Disclaimer. After nearly 40 years managing money for some of the largest life offices and investment managers in the world, I think I have something to offer. These days I'm retired, and I can't by law give you advice. While I do make mistakes, I try hard to do my analysis thoroughly, and to make sure my data are correct (old habits die hard!) Also, don't ask me why I called it "Volewica". It's too late, now.

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Sunday, January 24, 2016

Do we need storage for renewables?


 If an individual household wishes to go off grid, the cost of ensuring 100% supply security is very high at current battery prices, because to provide 100% supply security means you have to allow for a complete absence of sunshine or wind for several days in the area where your house/farm is.  It may be windy or sunny 100 km away, but that doesn't help you.   For the grid as a whole, this is much less true. The grid acts as a pseudo battery because varying demand and supply are averaged out across the whole grid. You don't turn on your heating at the same time as your neighbour does. Your solar panels don't produce electricity at the same time as the panels in a town 100 km away.

But the fact is that all supply is variable. Most ppl opposed to renewables because of their "variability" ignore the fact that hydro for example is also variable. Even wet countries like Norway or Scotland can have droughts.   And coal and nuclear power stations need to be periodically shut down for maintenance, or go off line because of accidents.  Also, all demand is variable too. The daily fluctuations in demand are substantial.  Even the hour-to-hour and minute-to-minute demand variations can be large.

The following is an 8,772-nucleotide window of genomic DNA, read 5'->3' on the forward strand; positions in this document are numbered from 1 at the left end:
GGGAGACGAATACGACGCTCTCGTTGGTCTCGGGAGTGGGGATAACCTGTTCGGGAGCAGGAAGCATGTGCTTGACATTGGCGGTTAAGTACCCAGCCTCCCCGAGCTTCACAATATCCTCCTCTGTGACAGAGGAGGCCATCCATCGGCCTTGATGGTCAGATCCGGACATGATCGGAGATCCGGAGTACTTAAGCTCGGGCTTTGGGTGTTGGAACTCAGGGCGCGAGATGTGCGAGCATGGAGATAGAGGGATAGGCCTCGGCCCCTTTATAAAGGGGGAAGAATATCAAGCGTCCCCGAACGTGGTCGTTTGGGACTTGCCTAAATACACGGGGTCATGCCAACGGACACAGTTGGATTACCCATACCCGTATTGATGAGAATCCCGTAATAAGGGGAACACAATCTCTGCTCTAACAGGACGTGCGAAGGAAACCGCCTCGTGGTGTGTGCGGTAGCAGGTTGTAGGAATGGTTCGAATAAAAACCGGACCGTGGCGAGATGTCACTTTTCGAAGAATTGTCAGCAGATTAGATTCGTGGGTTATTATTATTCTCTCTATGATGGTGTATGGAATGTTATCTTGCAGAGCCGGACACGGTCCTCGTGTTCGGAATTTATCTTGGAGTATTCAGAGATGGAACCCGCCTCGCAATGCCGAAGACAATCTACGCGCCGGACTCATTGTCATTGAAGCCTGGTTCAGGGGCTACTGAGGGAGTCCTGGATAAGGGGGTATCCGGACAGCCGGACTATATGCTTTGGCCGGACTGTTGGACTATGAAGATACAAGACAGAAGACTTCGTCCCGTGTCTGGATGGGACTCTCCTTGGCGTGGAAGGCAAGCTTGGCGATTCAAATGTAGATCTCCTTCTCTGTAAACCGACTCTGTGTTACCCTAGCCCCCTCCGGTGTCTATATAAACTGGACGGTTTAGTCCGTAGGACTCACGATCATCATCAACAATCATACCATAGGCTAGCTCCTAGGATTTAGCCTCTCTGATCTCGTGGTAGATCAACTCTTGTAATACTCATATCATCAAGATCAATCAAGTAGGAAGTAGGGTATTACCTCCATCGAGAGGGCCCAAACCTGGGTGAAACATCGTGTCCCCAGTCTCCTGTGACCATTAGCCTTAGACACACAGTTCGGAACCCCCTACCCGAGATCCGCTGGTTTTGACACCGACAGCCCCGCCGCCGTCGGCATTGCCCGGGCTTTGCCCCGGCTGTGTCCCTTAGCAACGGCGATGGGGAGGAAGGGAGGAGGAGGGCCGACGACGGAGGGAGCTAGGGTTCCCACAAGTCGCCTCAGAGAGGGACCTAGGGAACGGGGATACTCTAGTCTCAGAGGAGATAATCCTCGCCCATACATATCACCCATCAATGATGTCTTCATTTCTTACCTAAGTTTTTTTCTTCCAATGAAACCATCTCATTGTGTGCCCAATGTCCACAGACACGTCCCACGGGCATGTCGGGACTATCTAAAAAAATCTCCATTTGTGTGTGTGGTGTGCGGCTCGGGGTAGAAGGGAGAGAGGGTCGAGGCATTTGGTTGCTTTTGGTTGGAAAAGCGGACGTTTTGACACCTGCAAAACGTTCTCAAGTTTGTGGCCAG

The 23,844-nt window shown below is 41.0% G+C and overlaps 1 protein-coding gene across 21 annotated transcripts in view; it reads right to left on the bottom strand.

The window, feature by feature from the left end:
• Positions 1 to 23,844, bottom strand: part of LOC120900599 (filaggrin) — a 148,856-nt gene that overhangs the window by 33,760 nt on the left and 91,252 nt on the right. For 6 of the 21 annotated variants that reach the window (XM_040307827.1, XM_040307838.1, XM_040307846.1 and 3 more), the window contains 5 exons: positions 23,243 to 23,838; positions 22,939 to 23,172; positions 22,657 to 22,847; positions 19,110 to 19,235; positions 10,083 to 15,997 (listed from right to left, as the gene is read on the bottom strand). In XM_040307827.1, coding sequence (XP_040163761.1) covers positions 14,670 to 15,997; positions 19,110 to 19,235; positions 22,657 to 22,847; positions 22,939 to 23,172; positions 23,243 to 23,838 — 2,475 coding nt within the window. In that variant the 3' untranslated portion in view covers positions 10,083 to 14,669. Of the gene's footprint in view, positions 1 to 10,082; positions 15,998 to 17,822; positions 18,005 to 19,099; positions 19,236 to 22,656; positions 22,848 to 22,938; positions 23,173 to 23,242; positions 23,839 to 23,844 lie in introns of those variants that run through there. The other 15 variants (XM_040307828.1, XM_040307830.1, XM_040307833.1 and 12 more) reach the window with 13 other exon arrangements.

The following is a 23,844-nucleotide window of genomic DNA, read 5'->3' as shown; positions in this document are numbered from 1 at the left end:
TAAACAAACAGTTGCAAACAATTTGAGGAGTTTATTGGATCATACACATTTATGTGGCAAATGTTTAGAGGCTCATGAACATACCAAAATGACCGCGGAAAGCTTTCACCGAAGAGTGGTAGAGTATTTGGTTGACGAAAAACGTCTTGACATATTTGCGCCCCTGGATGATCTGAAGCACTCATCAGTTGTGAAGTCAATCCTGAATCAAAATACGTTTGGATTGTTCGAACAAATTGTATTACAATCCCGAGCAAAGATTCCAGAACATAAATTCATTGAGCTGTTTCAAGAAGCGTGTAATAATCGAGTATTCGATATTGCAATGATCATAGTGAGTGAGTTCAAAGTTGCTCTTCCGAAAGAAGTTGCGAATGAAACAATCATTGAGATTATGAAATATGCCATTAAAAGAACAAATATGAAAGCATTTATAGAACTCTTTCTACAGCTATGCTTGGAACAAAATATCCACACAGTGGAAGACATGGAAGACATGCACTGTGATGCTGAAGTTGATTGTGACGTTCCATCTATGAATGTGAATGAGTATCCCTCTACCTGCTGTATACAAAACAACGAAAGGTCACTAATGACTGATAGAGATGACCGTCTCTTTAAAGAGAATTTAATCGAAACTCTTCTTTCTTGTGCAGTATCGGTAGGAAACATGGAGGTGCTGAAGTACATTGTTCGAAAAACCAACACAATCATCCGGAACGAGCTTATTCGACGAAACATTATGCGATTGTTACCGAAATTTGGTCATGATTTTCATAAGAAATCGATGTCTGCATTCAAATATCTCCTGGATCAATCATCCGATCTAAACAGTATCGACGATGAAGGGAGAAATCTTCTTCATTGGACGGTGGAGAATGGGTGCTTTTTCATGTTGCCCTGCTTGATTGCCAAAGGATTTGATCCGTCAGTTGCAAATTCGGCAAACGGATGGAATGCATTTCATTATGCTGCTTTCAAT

Yet the grid has been coping with that for 100 years. It does this by good planning, and because the variability of many diversified and varied suppliers and consumers is greatly reduced when they are combined, and also by oversupply.  Grid operators buy more capacity than they need, to ensure there are no blackouts.  The principle of diversification is the same as reducing fluctuations in a portfolio by holding different stocks from different sectors.

So, you don't in fact need to back up each and every individual windmill and each solar panel with old-fashioned baseload power.  Which means you don't have to include the cost of storage into the cost of renewable electricity unless you have undiversified supply sources or renewables rise above some percentage of the supply. 50Hertz, the former East German grid operator, reckons that limit is 70%, and they are already at 50%.

But even were this not true, the cost of storage is plummeting. The annual decline in the cost of lithium-ion batteries as just one example of storage, is about 23%, a trend consistent over three decades. This means that in 5 years, storage will be about 75% cheaper than now. Currently, the Tesla Powerwall battery (designed for household, not utility use) has a LCOE of about US 13.5 cents per kWh. If battery costs continue to decline, the cost of stored electricity will be about US 3.5 cents per kWh in 5 years' time. The costs of large-scale Tesla batteries for utilities or businesses is (according to reports; no pricings have been officially released) about half the small scale pricing. Storage is already cost effective for peaking power (the 2 or 3 hours a day when demand is greatest).  It will soon be useful for storing solar power from the midday insolation peak for evening use.   Note also that you can manufacture "synthetic natural gas" using the Sabatier process so that even gas peaking power plants could potentially be green.

In addition, variable costing will stabilise demand. Most electricity tariffs globally set fixed retail prices whereas wholesale prices can fluctuate dramatically. Many activities can be postponed or rescheduled to take advantage of lower wholesale prices. For example, in Australia we have had several occasions when wholesale prices have been negative: a good time to heat your water, charge up your batteries or your EV, if that were reflected in the retail charges.  A Tesla electric car stores enough electricity (a usable 75 kWh) to power an average US house (using 10.9 kWh per day, 2014 data) for nearly a week. As EVs spread, they will become part of the grid "backup", charging when prices are low, releasing power when they are high.

That favourite of climate change denialists, nuclear power, doesn't actually solve the problem of variable demand, although it does make supply (on average) more stable.   And nuclear power stations and the power they produce are horribly expensive, even with large subsidies.   Worst of all is the lethally toxic by-product, plutonium,

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